Coming from a very poor background, the thought of getting to the ivory tower remained a tall dream, although he was unrelenting. Fortune, however, smiled on him as he got a government scholarship through his excellent academic performance. He earned an MSc in Mathematics and again got sponsored for his master's degree in Hydrodynamics and eventually upgraded his studies by proceeding to doctorate degree in Mathematics.
Adeboye's brilliance was the magic wand that kept opening doors for him. He excelled as a lecturer. He enjoyed fast promotion and was the envy of his colleagues in the academia.
He recalled a pain this success once caused him. His bosom friend had advised him to visit a local spiritualist, who would prepare some protective charms for him against unforeseen attacks from his enemies. Being naÃ¯ve on such issue and being convinced that he needed some protection, he had agreed and the friend had taken him to a babalawo, who prepared charms to be kept in the car, on his desk in the office and on his bed, among other spots. The most embarrassing thing was that the juju man had instructed him to buy a live goat from the market and bring to his hut. He was not to drive the goat in his car. The goat proved very stubborn and disgraced the respected lecturer on their way to the man's hut.
He said: 'It was really embarrassing and painful, as I had to drag the stubborn thing all along in the full glare of everyone, including my students, who offered to help but whose offer was turned down, in obedience to the juju's instruction that I must bring the live thing myself.'
Adeboye's wedding in 1968, at 25, presents another interesting episode. There was no cake, no refreshment nor any meaningful party. Dressing was very humble. But his affairs with his wife was like Romeo and Juliet's love. He was only a fresh graduate then. Bright future awaited him, but it was also a tough time. Recalling how rough he had it then, Adeboye said: 'There were times we lived from hand to mouth. Times were when my wife and I watched each other mischievously for the first person to take the only meat in the soup. If I picked it first or if she did, so be it. The first to pick ate all the meat because it was so small that it was unthinkable to share it.'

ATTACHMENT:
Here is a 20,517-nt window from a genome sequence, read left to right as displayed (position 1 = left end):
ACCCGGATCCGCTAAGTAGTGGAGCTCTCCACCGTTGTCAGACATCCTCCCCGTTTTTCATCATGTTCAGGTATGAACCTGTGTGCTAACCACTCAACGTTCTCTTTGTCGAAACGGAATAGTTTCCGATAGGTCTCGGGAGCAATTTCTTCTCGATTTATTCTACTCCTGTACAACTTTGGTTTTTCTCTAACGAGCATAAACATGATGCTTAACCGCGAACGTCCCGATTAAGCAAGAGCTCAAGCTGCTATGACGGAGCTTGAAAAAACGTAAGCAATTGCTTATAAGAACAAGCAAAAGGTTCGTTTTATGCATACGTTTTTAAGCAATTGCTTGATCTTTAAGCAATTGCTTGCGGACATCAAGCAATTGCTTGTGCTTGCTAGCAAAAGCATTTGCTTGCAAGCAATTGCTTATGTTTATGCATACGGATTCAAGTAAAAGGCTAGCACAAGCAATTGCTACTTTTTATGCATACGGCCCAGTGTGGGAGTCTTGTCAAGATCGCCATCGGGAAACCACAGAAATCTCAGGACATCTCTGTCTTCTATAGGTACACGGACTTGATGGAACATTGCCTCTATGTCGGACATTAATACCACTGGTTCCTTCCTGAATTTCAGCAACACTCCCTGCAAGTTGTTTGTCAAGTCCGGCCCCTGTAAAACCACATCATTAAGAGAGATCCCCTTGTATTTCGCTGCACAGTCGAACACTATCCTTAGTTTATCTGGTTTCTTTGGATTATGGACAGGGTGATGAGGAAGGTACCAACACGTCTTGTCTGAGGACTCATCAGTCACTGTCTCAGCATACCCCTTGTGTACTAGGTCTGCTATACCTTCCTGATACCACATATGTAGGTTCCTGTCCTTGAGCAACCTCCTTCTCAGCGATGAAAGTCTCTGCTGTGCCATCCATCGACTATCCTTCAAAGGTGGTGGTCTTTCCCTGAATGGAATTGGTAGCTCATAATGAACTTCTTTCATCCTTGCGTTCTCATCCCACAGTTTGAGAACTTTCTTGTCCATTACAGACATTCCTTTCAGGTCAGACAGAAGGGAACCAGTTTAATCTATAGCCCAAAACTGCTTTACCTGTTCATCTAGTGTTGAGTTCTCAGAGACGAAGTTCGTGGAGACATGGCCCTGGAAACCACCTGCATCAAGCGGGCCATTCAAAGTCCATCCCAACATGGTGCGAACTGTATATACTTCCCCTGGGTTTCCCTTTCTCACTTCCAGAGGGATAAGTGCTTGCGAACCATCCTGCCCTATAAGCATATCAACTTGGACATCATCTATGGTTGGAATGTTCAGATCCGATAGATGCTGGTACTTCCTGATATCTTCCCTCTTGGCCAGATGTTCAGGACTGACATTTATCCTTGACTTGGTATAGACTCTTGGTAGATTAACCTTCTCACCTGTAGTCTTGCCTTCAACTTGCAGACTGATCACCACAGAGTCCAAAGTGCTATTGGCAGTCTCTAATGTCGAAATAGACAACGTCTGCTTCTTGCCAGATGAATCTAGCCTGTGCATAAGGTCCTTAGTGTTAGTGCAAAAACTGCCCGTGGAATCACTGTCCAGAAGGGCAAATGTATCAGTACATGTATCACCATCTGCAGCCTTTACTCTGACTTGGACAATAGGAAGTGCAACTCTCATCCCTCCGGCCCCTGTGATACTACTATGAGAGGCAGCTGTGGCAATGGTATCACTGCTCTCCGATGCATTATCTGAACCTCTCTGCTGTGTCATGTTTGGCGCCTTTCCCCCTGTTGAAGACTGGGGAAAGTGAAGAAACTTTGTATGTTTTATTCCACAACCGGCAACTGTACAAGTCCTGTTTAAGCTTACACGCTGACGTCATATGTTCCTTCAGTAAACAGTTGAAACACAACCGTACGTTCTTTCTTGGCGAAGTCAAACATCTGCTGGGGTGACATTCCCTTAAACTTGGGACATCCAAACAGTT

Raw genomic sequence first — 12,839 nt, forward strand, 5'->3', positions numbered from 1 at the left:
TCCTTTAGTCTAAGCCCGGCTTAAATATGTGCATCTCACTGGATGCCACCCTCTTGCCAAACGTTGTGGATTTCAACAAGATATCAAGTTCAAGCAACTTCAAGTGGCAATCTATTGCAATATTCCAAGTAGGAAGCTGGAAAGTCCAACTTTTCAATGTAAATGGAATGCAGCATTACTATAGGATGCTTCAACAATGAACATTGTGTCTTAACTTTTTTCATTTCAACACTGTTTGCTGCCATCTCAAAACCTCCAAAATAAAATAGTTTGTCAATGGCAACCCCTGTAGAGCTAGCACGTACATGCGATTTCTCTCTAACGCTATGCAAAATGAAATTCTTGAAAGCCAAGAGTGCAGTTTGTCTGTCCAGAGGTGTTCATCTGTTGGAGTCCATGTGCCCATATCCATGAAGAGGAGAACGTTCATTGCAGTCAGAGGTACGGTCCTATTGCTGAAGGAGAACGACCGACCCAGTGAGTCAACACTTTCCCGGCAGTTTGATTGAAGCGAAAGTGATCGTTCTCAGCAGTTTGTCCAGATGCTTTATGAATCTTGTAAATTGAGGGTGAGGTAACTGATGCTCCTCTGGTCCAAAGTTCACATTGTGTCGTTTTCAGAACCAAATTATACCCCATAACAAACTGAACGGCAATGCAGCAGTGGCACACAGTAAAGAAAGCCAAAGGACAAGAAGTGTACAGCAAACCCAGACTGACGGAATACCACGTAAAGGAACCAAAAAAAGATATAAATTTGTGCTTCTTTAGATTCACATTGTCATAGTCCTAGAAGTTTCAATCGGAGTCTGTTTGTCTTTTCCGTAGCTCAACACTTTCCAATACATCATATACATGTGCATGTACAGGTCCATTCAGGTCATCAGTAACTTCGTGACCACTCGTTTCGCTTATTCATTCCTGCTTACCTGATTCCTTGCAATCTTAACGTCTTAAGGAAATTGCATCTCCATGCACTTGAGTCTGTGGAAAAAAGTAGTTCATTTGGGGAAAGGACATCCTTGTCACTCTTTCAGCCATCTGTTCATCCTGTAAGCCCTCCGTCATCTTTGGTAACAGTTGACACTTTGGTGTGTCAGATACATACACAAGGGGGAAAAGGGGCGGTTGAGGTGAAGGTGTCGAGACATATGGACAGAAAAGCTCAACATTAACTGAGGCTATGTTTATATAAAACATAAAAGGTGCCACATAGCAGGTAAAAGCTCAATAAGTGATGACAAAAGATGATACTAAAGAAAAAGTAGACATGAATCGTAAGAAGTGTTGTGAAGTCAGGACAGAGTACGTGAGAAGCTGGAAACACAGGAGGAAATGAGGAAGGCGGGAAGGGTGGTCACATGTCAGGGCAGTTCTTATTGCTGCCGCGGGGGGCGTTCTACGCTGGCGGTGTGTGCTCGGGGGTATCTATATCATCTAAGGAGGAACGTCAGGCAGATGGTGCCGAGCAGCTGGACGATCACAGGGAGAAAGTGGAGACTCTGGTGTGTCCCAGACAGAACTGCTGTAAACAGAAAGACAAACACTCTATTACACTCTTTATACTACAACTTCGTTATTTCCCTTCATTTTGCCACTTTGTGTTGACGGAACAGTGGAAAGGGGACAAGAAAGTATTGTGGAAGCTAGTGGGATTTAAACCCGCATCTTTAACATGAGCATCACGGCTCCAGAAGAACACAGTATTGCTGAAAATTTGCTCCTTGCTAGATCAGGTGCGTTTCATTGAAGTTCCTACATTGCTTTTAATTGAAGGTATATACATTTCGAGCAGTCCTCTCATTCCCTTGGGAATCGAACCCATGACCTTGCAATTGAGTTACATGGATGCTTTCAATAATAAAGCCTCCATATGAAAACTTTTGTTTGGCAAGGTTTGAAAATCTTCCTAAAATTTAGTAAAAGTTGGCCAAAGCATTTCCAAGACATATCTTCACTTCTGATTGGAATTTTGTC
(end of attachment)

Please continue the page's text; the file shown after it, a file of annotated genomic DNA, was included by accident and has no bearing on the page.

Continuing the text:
The young couple also faced caesarean opreation by which they had their first two babies. The medical diagnosis was that birth by natural means was impossible because of the formation of his wife's pelvic bones and they were advised against having more children. The couple searched seriously for a solution to this problem. They combed all parts of the country, visited herbalists, spiritualists, and many medical doctors to no avail. It was while seeking solution that led them to the Redeemed Christian Church of God in 1973, headed by the General Superintendent, Pastor Josiah Oluwafemi Akindayomi.
Adeboye became a born-again Christian on July 29, 1973 by whole-heartedly giving his life to Christ. This marked a real turning point in his life. He, thereafter, became a dedicated worker of the church propagating the gospel through his personal life and evangelism. He was ordained pastor in 1975.
He worked in the church translating sermons from the Pastor's native Yoruba into English until Akindayomi's death in 1981 when he took over leadership, as the church's General Overseer. This was based on a prior instruction by Akindayomi that Adeboye should be his successor. The Redeemed Christian Church of God (RCCG) has branches in 110 countries from Haiti to Germany, with over 300 branches in America and 360 in the UK. Its bi-annual all night prayer service, Festival of Life, in London, attracts 30,000 people – the largest Christian gathering in Europe.
Fondly called Daddy G.O by members of the RCCG, Pastor Adeboye ranked highest in the list of the most influential black pastors in Nigeria. The tremendous wealth of the pauper teenager-turned wealthy cleric can be partly measured by his recent acquisition of a private jet.
•This story was derived from a book and movie on Adeboye's life